Even as downsizing and consolidation afflict other segments of the financial sector, the market for term life insurance has become increasingly competitive. This is good news for consumers; policy premiums continue to drop as actuarial models improve and life expectancy increases.
Then again, the sheer variety of available term life insurance policies presents the average risk-management shopper with a baffling buffet of coverage options. As of 2011, there were over 900 life insurance companies in operation in the United States. The combined value of their underwritten policies approached $19 trillion, a staggering sum that exceeds the value of the country’s gross domestic product by several trillion dollars.
Will my Policy Always Be the Same Price?
While nearly all American life insurance companies use the same “mortality tables” to predict their policyholders’ life expectancies with remarkable precision, rates on otherwise identical policies often vary markedly between firms. This can be due to differing cost structures or specific areas of focus. For instance, some life insurance companies cater their services to older individuals while others prefer to deal with healthy, low-risk young people. In any event, customers who compare rates may end up saving hundreds of dollars per year.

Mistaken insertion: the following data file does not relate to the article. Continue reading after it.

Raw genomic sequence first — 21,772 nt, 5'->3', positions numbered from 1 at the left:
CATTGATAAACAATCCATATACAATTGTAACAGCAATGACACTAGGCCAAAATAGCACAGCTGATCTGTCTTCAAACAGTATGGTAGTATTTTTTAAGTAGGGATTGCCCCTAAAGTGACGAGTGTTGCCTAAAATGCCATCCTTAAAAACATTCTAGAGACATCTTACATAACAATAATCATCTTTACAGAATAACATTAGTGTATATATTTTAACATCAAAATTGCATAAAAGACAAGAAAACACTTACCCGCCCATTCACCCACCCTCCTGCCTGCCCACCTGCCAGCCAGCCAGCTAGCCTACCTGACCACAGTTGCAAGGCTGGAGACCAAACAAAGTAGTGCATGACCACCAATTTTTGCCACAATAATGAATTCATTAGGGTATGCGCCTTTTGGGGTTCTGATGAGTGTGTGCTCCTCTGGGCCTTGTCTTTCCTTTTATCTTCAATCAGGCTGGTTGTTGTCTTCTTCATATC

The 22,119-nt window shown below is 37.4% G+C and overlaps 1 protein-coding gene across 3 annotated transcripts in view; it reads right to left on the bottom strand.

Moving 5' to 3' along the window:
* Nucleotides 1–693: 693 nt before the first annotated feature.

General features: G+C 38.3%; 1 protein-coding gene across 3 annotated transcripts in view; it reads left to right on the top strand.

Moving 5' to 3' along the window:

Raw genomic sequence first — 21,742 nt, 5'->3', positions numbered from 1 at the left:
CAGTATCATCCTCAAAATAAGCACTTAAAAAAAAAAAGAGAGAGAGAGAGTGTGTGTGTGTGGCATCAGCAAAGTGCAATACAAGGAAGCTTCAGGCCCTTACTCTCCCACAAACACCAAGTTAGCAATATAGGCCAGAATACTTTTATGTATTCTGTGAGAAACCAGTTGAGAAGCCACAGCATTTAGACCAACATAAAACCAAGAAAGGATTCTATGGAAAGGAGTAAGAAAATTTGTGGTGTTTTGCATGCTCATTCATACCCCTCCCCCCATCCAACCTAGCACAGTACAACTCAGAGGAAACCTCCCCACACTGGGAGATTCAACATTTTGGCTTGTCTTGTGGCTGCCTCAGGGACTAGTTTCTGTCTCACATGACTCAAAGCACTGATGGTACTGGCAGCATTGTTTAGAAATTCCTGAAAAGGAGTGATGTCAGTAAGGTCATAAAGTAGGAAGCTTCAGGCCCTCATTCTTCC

How Can I Find the Best Price?
The average person simply does not have the time or resources to vet hundreds of life insurance companies and make an educated purchase. Fortunately, an entire cottage industry has arisen to take care of the legwork associated with insurance shopping.
Most of this activity takes place online. Many insurance providers, especially those who provide auto coverage in addition to home and life insurance policies, have supposedly non-biased comparison tools built into their websites. These tools do often direct potential customers to competitors’ sites.
Talk to a Broker
Finding the best price for your insurance plan can be difficult. Speak with your agent about policy options if you are worried about factors that may affect your policy price, whether it be health problems, a risky job or troublesome credit. Using a third party, like a broker, allows you to tailor your search to your unique situation.